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Miss.

Nada Al-Zahrani
Leukocytes, the only blood components that

are complete cells:


 Are less numerous than RBCs

 Make up 1% of the total blood volume.

 Leukocytosis – WBC count over 11,000 per

cubic millimeter
 Normal response to bacterial or viral invasion.
Granulocytes – neutrophils, eosinophils, and

basophils
 Contain cytoplasmic granules that stain

specifically (acidic, basic, or both).


 Are larger and usually shorter-lived than RBCs.

 Have lobed nuclei.

 Are all phagocytic cells.


Neutrophils have two types of granules that:
 Take up both acidic and basic dyes
 Give the cytoplasm a lilac color
Neutrophils are 60-65% of leukocytes,
the most common of wbc.
Neutrophils are engulf
bacteria, viruses, infected
cells and debris.
Nucleus is composed of
several
lobes connected by thin
chromatin strands.
Eosinophils account for 1–3% of WBCs
 Have red-staining, bilobed nuclei connected via
chromatin strand.
 Have red to crimson (acidophilic) large, coarse
granules
 They defense the body against multicellular
parasites
Acidophilic granules

Typical bi-
lobed nucleus.
Basophils account for 0.5% of WBCs and:
 Have two or three nuclei connected via
chromatin strand.
 Have large, purplish-black (basophilic) granules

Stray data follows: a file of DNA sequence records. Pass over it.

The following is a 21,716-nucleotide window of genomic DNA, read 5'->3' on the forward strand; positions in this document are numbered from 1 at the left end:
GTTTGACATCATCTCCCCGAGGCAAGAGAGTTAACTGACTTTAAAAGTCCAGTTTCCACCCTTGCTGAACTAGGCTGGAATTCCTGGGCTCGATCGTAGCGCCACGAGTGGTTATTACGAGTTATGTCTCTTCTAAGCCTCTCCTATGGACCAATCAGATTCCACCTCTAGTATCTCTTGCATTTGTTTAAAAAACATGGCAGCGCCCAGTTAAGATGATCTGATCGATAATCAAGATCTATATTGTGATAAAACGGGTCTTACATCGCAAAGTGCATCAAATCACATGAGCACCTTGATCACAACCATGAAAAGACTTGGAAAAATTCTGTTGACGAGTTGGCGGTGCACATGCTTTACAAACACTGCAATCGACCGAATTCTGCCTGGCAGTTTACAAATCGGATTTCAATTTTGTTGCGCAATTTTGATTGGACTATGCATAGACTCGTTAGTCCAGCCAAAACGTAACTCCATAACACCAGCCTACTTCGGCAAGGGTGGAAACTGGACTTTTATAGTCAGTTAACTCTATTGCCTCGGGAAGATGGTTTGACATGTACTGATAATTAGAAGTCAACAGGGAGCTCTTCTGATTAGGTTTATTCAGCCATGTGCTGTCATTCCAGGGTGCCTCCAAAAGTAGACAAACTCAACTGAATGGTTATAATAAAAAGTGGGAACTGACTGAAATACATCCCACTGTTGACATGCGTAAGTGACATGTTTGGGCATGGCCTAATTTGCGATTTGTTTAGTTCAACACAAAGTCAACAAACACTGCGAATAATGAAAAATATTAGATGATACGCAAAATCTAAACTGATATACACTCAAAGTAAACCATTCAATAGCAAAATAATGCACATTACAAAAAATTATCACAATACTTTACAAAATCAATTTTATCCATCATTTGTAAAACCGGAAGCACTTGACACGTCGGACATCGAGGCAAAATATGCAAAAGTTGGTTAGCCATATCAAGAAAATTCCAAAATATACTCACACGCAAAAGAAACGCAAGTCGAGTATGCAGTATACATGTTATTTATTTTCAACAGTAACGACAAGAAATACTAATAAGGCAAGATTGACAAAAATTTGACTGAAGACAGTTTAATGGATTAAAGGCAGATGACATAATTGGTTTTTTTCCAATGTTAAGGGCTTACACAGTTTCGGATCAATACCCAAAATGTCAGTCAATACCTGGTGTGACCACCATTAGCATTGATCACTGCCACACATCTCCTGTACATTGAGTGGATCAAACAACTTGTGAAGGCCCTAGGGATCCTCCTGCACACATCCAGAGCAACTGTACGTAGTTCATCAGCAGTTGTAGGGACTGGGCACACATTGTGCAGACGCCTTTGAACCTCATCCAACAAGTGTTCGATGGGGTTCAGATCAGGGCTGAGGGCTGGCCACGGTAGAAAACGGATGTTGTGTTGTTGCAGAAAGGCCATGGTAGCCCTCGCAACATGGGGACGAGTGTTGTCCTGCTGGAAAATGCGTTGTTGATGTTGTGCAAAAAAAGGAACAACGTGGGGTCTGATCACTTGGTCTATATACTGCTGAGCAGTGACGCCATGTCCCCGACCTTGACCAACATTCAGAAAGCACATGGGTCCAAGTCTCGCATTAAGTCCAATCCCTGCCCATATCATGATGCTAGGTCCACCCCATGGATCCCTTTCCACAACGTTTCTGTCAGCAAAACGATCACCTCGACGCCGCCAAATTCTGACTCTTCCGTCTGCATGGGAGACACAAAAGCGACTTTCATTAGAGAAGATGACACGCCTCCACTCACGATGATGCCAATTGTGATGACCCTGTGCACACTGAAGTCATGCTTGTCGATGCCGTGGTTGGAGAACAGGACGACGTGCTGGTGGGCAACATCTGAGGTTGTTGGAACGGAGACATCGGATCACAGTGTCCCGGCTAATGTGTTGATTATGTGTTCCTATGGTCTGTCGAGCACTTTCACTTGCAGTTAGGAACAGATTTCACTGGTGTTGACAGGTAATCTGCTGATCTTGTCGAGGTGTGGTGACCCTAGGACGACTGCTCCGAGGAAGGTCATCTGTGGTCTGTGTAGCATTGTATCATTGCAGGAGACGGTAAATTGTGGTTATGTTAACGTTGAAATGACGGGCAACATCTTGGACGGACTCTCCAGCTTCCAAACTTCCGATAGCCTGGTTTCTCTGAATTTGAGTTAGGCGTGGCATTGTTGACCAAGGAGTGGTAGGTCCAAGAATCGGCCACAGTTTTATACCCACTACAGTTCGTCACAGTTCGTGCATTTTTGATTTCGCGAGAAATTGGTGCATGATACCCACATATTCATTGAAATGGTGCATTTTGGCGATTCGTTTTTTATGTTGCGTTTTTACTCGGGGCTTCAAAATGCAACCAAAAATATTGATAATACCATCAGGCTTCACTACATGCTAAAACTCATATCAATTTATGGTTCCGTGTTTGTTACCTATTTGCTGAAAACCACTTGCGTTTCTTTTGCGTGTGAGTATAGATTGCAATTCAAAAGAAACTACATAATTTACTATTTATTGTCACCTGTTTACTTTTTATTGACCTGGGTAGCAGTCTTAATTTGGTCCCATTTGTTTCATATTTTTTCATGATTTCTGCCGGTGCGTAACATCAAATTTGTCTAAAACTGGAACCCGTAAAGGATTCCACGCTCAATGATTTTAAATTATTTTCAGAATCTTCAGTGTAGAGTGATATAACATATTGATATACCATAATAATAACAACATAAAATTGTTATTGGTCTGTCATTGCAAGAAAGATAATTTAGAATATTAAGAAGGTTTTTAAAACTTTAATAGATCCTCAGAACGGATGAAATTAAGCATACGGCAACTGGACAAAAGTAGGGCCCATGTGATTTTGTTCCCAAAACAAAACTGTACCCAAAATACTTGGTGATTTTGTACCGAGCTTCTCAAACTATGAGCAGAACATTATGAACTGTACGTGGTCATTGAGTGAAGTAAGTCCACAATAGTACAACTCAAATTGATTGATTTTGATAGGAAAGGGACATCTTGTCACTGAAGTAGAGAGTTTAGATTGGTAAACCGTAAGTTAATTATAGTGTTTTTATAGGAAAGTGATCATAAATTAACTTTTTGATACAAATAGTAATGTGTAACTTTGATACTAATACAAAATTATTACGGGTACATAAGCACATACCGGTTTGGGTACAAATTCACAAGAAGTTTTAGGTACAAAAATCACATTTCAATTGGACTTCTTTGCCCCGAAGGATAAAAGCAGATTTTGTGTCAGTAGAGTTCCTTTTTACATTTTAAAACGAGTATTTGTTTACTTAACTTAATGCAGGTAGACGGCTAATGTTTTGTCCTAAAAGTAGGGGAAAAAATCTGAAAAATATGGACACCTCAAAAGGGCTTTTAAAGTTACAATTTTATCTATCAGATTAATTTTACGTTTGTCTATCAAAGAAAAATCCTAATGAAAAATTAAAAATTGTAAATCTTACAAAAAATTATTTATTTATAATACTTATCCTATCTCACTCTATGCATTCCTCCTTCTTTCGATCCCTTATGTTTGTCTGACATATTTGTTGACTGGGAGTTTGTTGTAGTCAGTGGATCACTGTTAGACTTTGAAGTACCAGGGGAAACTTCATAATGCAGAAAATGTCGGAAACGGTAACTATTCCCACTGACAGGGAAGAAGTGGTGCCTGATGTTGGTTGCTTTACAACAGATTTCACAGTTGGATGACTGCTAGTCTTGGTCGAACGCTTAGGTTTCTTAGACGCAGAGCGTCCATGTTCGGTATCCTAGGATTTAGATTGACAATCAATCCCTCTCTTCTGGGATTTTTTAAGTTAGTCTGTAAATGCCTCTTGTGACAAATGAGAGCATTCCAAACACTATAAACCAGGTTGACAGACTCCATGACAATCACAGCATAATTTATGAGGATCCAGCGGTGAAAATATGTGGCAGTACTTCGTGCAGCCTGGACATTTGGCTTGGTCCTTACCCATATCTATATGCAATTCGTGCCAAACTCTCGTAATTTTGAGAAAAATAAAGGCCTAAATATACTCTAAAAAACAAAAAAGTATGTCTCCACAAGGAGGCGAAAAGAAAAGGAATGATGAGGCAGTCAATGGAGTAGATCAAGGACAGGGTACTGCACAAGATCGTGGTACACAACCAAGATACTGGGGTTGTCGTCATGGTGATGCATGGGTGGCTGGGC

that contain histamine

Large,
basicstaining
granules

Large, lobed nucleus.


 Agranulocytes – lymphocytes and monocytes:

 Do not have cytoplasmic granules.

 Have spherical (lymphocytes) or kidney-

shaped

(monocytes) nuclei.
Lymphocytes account for 30% or more of
WBCs and:
 Have large, dark-purple, circular nuclei with a
thin rim of blue cytoplasm
There are two types of lymphocytes: T cells
and B cells
 T cells function in the immune response
 B cells give rise to plasma cells, which produce
Small antibodies Large
lymphocyte
lymphocy
te
Monocytes account for 6% of leukocytes.
 They are the largest leukocytes
 They have abundant pale-blue cytoplasms
 They have purple-staining, U- or kidney-shaped
nuclei
 Neutrophils: 2500 _ 7000/ cmm 60%

 Eosinophils: 40 _ 4000 / cmm 3%

 Basophils: : 15 _ 100 / cmm 1%

 Lymphocytes: 1500 _ 3500 / cmm 30%

 Monocytes: 200 _ 800 /cmm 6%


Netrophilia:
Increased absolute no. of nutrophils.
Causes:
1. Acute bacterial infection.
2.Tissue damage e.g. burns, trauma.
3. Acute hemorrhage.
4. myeloid leukaemia.
5. during pregnency (normal).
Netropenia:
Decreased absolute no. of nutrophils.
Causes:
1. Viral infection.
2. Bacterial infection.
3. Bone marrow failure.
4. Splenomegaly.
5. Drugs.
6. Megaloblastic anemia.
Lymphocytosis:
Increased absolute no. of lymphocytes.
 Causes:
1. Infection in children.
2. Bacterial infection.
3. Protozoal infection.
4. Lymphocytic leukemia.
Lymphopenia:

Reduced absolute lymphocyte count.


Causes:

1. AIDS / HIV.
2. Severe bone marrow failure.
3. Some viral infection.
Monocytosis:
Increased absolute no. of monocytes.
 Causes:
1. Protozoal infection.
2. Chronic bacterial infection.
3. Chronic myelomonocytic leukemia.
Monocytopenia:
Decreased absolute no. of monocytes.
Eosinophilia:
absolute increase in eosinophils.
 Causes:

1. Helminth infections.

2. Allergic conditions.
Eosinopenia:

absolute decrease in eosinophils.


Basophilia:
absolute increase in basophils.
 Causes:

1. Myeloproliferative disorders.

2. Some allergic conditions.


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